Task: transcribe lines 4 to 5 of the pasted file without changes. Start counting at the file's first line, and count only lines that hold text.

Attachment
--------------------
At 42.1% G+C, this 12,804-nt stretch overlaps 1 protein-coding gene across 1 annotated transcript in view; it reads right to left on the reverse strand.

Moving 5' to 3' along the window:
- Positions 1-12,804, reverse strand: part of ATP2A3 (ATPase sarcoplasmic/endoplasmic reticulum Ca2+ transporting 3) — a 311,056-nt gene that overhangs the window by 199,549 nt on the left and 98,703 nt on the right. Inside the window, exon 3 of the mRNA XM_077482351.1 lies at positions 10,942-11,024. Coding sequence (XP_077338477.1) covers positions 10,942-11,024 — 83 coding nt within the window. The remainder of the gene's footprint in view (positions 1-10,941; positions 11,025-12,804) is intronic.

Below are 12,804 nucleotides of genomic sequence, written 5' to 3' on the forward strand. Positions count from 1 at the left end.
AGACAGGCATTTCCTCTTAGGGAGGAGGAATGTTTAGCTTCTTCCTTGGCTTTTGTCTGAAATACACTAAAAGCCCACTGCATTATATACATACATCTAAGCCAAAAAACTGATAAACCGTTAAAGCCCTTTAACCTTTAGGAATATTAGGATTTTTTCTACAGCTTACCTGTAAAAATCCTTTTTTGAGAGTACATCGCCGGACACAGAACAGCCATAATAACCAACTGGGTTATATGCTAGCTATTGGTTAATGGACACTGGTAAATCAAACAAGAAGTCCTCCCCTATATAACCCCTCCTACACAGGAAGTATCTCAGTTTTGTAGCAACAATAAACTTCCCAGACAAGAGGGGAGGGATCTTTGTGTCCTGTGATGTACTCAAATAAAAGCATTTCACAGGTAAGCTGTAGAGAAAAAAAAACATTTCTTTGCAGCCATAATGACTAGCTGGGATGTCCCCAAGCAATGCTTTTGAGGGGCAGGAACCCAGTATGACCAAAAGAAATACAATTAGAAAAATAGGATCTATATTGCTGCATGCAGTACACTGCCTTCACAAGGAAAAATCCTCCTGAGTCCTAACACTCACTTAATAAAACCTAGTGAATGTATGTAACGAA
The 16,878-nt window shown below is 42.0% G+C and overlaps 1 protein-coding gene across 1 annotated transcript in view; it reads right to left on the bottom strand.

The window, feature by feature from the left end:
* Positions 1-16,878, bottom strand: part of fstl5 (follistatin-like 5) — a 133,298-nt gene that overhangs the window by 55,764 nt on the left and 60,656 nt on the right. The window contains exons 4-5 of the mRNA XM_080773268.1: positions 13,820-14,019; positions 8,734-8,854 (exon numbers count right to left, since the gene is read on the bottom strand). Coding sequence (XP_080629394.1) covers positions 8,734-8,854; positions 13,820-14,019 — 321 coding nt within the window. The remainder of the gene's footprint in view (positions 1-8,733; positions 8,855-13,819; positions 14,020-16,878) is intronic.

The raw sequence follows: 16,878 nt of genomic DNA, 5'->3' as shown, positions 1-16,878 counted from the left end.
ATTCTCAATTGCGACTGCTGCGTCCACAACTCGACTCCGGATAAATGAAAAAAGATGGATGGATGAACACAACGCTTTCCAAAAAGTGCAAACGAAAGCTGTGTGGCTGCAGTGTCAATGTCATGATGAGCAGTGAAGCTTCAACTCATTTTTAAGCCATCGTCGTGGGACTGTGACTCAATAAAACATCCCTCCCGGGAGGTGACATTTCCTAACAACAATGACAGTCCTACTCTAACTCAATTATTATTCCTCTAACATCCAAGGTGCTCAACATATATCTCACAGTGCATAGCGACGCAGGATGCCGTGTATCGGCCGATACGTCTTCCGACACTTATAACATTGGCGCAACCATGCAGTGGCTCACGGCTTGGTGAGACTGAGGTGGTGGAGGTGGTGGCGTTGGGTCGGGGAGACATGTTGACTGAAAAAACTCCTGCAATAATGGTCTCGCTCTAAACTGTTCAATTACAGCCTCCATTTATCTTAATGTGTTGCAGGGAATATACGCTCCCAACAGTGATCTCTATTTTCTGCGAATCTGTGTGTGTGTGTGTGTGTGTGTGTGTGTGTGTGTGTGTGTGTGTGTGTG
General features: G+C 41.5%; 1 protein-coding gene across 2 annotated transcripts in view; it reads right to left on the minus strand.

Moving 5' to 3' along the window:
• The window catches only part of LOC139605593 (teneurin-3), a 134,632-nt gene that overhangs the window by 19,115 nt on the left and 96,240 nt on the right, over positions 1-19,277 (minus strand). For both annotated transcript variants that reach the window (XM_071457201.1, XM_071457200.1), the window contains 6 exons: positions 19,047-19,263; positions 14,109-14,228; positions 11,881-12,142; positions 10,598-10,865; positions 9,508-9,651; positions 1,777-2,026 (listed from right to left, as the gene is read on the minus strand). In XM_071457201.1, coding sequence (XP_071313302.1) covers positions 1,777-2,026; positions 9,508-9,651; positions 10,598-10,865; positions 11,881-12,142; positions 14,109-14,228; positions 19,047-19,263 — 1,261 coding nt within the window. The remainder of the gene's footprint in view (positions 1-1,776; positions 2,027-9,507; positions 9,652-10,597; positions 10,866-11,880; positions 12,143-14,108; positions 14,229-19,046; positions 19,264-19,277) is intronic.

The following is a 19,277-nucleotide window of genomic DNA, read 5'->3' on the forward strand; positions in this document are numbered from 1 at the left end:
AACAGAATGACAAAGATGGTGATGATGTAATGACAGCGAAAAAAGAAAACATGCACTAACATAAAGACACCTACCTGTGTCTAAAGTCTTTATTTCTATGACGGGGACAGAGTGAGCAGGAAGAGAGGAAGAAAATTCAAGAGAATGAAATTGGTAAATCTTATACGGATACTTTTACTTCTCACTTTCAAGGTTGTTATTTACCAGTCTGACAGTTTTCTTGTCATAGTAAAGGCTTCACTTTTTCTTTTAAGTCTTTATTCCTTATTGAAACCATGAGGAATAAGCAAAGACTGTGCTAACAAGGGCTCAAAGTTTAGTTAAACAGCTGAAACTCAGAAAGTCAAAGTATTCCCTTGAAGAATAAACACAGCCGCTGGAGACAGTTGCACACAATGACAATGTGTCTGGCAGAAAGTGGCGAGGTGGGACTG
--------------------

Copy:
Below are 12,804 nucleotides of genomic sequence, written 5' to 3' on the forward strand. Positions count from 1 at the left end.
AGACAGGCATTTCCTCTTAGGGAGGAGGAATGTTTAGCTTCTTCCTTGGCTTTTGTCTGAAATACACTAAAAGCCCACTGCATTATATACATACATCTAAGCCAAAAAACTGATAAACCGTTAAAGCCCTTTAACCTTTAGGAATATTAGGATTTTTTCTACAGCTTACCTGTAAAAATCCTTTTTTGAGAGTACATCGCCGGACACAGAACAGCCATAATAACCAACTGGGTTATATGCTAGCTATTGGTTAATGGACACTGGTAAATCAAACAAGAAGTCCTCCCCTATATAACCCCTCCTACACAGGAAGTATCTCAGTTTTGTAGCAACAATAAACTTCCCAGACAAGAGGGGAGGGATCTTTGTGTCCTGTGATGTACTCAAATAAAAGCATTTCACAGGTAAGCTGTAGAGAAAAAAAAACATTTCTTTGCAGCCATAATGACTAGCTGGGATGTCCCCAAGCAATGCTTTTGAGGGGCAGGAACCCAGTATGACCAAAAGAAATACAATTAGAAAAATAGGATCTATATTGCTGCATGCAGTACACTGCCTTCACAAGGAAAAATCCTCCTGAGTCCTAACACTCACTTAATAAAACCTAGTGAATGTATGTAACGAA